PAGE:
While sev­eral ranks were present at the scene, Payne’s body re­mained there for al­most three hours. It was not re­moved un­til af­ter be­ing pro­cessed by crime scene ranks, who took close to one hour to ar­rive at the scene. Upon their ar­rival, a length of rope which was used to tem­po­rar­ily cor­don off the crime scene was re­moved and re­placed with crime scene tape and the scene was pro­cessed. Po­lice re­trieved four­teen 9mm spent shells and a metal frag­ment at the scene.

The hearse later ar­rived and Payne was stripped of sev­eral pieces of jewellery that she was wear­ing, in­clud­ing a wed­ding ring, and then taken away.

At the po­lice sta­tion, rel­a­tives and friends of the cou­ple turned up in their num­bers and as a re­sult ranks were forced to lock the gate of the com­pound when they es­corted Sandy to his ve­hi­cle, which was parked in the yard, to as­sist with the in­ves­ti­ga­tion.

Among those present out­side the po­lice sta­tion was Sandy’s wife, Amanda Nedd and Payne’s hus­band, Bev­er­ney (only name given). Payne’s three chil­dren were also there and were weep­ing as they called out for her.

Bev­er­ney told re­porters that he and Payne had been sep­a­rated for some time now but they still talked al­most every day. “…Be­cause you have to be strong even if you sep­a­rated from some­body. You have to be strong enough to walk away from prob­lems and still love them from a dis­tance,” he said.

The man said he was aware of the cou­ple’s prob­lems and would con­stantly talk to them. “I talk with them. He is a sol­dier and she should be strong enough to walk away from the prob­lem but she choose to stay,” he said.

Ac­cord­ing to Bev­er­ney,

the chil­dren were stay­ing with Payne and he only col­lected them on Thurs­day. “Soon as I col­lect my chil­dren, he kill their mother. What is that?” he cried, be­fore adding that Sandy “must be [made] a liv­ing ex­am­ple” lest the wrong mes­sage is sent to so­ci­ety.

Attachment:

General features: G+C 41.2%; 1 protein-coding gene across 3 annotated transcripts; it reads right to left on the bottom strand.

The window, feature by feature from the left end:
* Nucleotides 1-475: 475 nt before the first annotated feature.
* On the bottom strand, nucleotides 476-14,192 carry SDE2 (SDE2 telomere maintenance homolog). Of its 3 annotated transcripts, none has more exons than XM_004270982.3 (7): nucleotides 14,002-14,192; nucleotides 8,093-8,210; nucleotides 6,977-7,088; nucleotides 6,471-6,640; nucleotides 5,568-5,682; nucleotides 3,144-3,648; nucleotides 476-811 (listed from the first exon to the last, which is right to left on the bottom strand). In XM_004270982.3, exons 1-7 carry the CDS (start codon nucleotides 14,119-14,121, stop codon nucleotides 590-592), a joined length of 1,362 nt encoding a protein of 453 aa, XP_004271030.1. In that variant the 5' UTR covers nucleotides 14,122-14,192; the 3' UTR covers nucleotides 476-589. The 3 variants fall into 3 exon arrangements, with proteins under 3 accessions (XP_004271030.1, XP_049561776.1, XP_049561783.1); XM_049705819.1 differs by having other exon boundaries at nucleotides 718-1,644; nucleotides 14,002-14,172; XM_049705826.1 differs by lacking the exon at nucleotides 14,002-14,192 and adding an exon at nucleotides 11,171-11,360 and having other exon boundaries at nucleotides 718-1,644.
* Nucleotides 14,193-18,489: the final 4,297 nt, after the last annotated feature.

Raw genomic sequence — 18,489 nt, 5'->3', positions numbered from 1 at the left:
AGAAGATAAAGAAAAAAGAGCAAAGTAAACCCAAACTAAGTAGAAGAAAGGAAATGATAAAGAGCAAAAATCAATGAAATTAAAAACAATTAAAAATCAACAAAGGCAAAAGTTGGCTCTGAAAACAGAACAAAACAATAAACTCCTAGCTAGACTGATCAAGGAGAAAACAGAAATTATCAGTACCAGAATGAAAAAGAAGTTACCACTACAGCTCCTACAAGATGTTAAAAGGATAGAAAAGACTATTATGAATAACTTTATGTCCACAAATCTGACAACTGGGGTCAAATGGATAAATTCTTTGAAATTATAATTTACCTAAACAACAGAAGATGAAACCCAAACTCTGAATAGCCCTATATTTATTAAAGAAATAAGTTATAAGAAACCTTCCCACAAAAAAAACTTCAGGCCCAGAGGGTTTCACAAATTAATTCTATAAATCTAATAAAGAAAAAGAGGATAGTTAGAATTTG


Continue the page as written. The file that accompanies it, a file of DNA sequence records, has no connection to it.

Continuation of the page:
A co-worker said that she had worked with Payne for seven years. The woman said Payne was sched­uled to turn up for work at 9 am. Af­ter she did not show, she tried to call her but the calls went unan­swered.

Many res­i­dents of Alexan­der Vil­lage told Sun­day Stabroek that they were go­ing about their nor­mal rou­tines when they heard the gun­shots ring­ing out. Upon check­ing, they said they saw a large crowd rush­ing to the scene and Payne’s body was ly­ing at the cor­ner of the road.

“I just hear shot, shot, shot, so I didn’t know what re­ally did go­ing on and I get so scared I sit down flat on the floor. When I catch my­self and ask a man he tell me watch the girl [Payne] just get shoot,” a woman said.

A snack­ette owner who op­er­ates in the street where the shoot­ing oc­curred said he was at­tend­ing to cus­tomers when he heard the gun­shots. “I didn’t hear any ar­gu­ment or so be­fore. When I get to know is when I hear the shots and I see the man [Sandy] mek one turn back with the ve­hi­cle and he drive out straight deh [point­ing to the street lead­ing to the po­lice sta­tion],” the man said.

Rel­a­tives and friends of Sandy de­scribed him as a very po­lite and quiet in­di­vid­ual. “This is not Sandy,” a friend noted in ref­er­ence

Or­wain Sandy and Reona Payne in hap­pier times.

Crime scene ranks pro­cess­ing the scene.

Dead: Reona Payne

In cus­tody: Or­wain Sandy

The ve­hi­cle Or­wain Sandy and Reona Payne were trav­el­ling in.